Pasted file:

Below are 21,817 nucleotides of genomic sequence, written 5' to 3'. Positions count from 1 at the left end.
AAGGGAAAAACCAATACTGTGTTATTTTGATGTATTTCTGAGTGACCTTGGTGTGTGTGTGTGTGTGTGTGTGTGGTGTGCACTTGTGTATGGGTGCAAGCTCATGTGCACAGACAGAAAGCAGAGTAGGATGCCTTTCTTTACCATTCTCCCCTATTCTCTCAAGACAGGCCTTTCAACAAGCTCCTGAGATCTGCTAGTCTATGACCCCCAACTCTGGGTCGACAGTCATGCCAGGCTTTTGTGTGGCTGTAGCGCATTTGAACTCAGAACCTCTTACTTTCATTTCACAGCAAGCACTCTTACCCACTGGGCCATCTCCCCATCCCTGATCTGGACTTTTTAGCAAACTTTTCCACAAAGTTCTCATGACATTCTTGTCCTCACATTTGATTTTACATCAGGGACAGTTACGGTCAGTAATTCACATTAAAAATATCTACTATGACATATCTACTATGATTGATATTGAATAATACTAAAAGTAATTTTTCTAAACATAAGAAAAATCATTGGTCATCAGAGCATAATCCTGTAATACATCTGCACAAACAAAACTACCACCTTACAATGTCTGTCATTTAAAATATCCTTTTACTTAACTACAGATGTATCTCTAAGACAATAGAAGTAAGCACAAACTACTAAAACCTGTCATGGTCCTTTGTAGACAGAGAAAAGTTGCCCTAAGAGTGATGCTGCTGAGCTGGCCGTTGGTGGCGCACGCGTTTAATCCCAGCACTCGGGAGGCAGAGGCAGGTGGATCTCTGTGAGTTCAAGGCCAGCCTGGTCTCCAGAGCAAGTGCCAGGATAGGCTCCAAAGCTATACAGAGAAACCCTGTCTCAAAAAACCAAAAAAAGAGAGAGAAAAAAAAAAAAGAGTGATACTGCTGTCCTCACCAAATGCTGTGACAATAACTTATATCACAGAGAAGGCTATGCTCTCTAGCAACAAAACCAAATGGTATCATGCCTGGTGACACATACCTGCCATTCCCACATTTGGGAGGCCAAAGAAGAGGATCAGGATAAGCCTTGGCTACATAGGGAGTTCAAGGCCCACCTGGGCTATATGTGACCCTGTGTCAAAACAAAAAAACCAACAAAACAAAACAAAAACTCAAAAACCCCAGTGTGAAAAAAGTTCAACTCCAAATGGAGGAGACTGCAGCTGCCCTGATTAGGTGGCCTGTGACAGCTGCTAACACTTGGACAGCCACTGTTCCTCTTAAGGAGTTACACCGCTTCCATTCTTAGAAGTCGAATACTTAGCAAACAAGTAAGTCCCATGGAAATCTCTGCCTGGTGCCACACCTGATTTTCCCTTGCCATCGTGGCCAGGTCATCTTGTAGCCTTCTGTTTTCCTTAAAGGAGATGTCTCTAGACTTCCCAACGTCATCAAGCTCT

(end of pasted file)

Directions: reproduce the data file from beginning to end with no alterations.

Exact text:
Below are 21,817 nucleotides of genomic sequence, written 5' to 3'. Positions count from 1 at the left end.
AAGGGAAAAACCAATACTGTGTTATTTTGATGTATTTCTGAGTGACCTTGGTGTGTGTGTGTGTGTGTGTGTGTGGTGTGCACTTGTGTATGGGTGCAAGCTCATGTGCACAGACAGAAAGCAGAGTAGGATGCCTTTCTTTACCATTCTCCCCTATTCTCTCAAGACAGGCCTTTCAACAAGCTCCTGAGATCTGCTAGTCTATGACCCCCAACTCTGGGTCGACAGTCATGCCAGGCTTTTGTGTGGCTGTAGCGCATTTGAACTCAGAACCTCTTACTTTCATTTCACAGCAAGCACTCTTACCCACTGGGCCATCTCCCCATCCCTGATCTGGACTTTTTAGCAAACTTTTCCACAAAGTTCTCATGACATTCTTGTCCTCACATTTGATTTTACATCAGGGACAGTTACGGTCAGTAATTCACATTAAAAATATCTACTATGACATATCTACTATGATTGATATTGAATAATACTAAAAGTAATTTTTCTAAACATAAGAAAAATCATTGGTCATCAGAGCATAATCCTGTAATACATCTGCACAAACAAAACTACCACCTTACAATGTCTGTCATTTAAAATATCCTTTTACTTAACTACAGATGTATCTCTAAGACAATAGAAGTAAGCACAAACTACTAAAACCTGTCATGGTCCTTTGTAGACAGAGAAAAGTTGCCCTAAGAGTGATGCTGCTGAGCTGGCCGTTGGTGGCGCACGCGTTTAATCCCAGCACTCGGGAGGCAGAGGCAGGTGGATCTCTGTGAGTTCAAGGCCAGCCTGGTCTCCAGAGCAAGTGCCAGGATAGGCTCCAAAGCTATACAGAGAAACCCTGTCTCAAAAAACCAAAAAAAGAGAGAGAAAAAAAAAAAAGAGTGATACTGCTGTCCTCACCAAATGCTGTGACAATAACTTATATCACAGAGAAGGCTATGCTCTCTAGCAACAAAACCAAATGGTATCATGCCTGGTGACACATACCTGCCATTCCCACATTTGGGAGGCCAAAGAAGAGGATCAGGATAAGCCTTGGCTACATAGGGAGTTCAAGGCCCACCTGGGCTATATGTGACCCTGTGTCAAAACAAAAAAACCAACAAAACAAAACAAAAACTCAAAAACCCCAGTGTGAAAAAAGTTCAACTCCAAATGGAGGAGACTGCAGCTGCCCTGATTAGGTGGCCTGTGACAGCTGCTAACACTTGGACAGCCACTGTTCCTCTTAAGGAGTTACACCGCTTCCATTCTTAGAAGTCGAATACTTAGCAAACAAGTAAGTCCCATGGAAATCTCTGCCTGGTGCCACACCTGATTTTCCCTTGCCATCGTGGCCAGGTCATCTTGTAGCCTTCTGTTTTCCTTAAAGGAGATGTCTCTAGACTTCCCAACGTCATCAAGCTCT